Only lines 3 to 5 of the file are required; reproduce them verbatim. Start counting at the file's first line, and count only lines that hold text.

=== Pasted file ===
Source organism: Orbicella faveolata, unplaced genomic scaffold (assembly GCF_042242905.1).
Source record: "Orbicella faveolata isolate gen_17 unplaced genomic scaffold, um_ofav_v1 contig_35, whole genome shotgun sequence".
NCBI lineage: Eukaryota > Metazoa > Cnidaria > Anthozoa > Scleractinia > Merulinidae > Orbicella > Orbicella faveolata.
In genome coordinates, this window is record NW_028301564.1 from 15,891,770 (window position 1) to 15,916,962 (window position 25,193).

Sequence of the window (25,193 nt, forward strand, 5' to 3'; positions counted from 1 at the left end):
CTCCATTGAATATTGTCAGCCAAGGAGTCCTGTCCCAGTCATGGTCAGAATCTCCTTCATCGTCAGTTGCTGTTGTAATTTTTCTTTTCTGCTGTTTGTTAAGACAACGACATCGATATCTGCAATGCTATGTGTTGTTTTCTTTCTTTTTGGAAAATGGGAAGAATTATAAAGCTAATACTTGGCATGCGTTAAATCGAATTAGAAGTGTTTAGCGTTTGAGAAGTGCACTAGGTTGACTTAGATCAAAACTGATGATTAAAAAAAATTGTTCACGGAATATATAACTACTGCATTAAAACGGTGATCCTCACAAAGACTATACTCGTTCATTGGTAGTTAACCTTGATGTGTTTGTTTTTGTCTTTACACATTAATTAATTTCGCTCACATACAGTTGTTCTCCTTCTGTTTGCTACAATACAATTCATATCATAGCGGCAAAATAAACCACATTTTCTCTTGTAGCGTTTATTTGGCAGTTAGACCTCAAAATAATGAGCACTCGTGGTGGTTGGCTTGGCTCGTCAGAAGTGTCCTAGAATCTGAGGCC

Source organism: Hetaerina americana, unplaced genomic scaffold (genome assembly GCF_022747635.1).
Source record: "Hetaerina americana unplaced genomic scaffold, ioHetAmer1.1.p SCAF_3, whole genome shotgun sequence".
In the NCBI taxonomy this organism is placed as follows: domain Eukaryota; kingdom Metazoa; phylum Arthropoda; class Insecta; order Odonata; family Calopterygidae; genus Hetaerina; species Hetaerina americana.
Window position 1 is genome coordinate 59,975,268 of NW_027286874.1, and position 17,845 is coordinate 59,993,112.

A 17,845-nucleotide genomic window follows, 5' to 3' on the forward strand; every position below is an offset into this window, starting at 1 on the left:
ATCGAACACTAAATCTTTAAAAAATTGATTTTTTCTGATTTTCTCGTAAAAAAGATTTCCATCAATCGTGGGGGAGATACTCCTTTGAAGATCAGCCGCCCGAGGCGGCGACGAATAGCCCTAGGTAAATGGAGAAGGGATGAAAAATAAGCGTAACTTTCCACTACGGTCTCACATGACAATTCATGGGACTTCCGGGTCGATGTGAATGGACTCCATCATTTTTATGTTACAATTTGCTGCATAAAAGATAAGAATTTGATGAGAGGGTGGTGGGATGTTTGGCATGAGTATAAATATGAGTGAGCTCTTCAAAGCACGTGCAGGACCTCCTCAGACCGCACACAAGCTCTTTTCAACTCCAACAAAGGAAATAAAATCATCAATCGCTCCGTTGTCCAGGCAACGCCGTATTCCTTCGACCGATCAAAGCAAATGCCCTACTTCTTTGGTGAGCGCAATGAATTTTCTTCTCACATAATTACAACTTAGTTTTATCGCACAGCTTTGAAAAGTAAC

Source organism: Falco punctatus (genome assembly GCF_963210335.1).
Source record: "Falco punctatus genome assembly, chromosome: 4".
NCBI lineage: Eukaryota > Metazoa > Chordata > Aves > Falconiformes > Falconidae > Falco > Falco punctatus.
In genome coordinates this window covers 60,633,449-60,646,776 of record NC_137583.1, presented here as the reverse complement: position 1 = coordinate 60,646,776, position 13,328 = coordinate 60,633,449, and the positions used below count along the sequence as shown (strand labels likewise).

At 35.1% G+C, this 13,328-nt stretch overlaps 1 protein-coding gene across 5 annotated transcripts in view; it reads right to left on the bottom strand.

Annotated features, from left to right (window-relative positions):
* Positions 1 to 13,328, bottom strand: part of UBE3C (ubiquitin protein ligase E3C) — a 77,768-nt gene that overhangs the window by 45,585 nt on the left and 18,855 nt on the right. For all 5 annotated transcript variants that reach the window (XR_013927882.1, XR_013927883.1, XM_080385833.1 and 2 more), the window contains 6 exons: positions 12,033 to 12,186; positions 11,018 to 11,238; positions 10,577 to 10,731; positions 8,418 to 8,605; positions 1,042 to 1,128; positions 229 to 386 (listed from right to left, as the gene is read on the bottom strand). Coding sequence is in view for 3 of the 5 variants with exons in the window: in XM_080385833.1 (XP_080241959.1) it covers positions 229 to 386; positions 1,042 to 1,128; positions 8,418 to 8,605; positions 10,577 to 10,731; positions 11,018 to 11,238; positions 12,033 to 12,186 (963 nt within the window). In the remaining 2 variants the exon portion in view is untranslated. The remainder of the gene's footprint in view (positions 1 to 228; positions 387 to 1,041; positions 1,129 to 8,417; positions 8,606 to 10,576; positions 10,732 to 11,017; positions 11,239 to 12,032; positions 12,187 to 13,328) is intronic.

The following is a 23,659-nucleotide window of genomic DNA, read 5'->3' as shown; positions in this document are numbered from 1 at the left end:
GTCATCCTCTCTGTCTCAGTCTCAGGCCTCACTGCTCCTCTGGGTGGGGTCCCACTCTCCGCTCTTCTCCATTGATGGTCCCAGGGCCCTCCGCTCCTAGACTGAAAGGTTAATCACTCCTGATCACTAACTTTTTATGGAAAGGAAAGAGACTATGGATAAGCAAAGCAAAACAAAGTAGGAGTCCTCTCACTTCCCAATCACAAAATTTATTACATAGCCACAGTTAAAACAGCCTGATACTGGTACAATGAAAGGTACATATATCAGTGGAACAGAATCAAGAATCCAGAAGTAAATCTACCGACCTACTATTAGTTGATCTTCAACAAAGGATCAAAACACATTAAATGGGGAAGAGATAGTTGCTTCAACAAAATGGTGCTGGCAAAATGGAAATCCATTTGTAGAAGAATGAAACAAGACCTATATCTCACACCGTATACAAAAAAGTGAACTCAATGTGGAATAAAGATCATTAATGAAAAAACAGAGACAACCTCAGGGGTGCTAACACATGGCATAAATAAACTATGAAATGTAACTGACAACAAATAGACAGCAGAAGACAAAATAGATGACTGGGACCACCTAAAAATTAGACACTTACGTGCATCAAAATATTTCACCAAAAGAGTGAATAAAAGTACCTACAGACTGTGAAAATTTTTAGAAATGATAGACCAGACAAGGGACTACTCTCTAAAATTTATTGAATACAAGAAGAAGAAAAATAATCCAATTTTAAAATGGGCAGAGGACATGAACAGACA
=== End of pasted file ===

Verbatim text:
NCBI lineage: Eukaryota > Metazoa > Cnidaria > Anthozoa > Scleractinia > Merulinidae > Orbicella > Orbicella faveolata.
In genome coordinates, this window is record NW_028301564.1 from 15,891,770 (window position 1) to 15,916,962 (window position 25,193).

Sequence of the window (25,193 nt, forward strand, 5' to 3'; positions counted from 1 at the left end):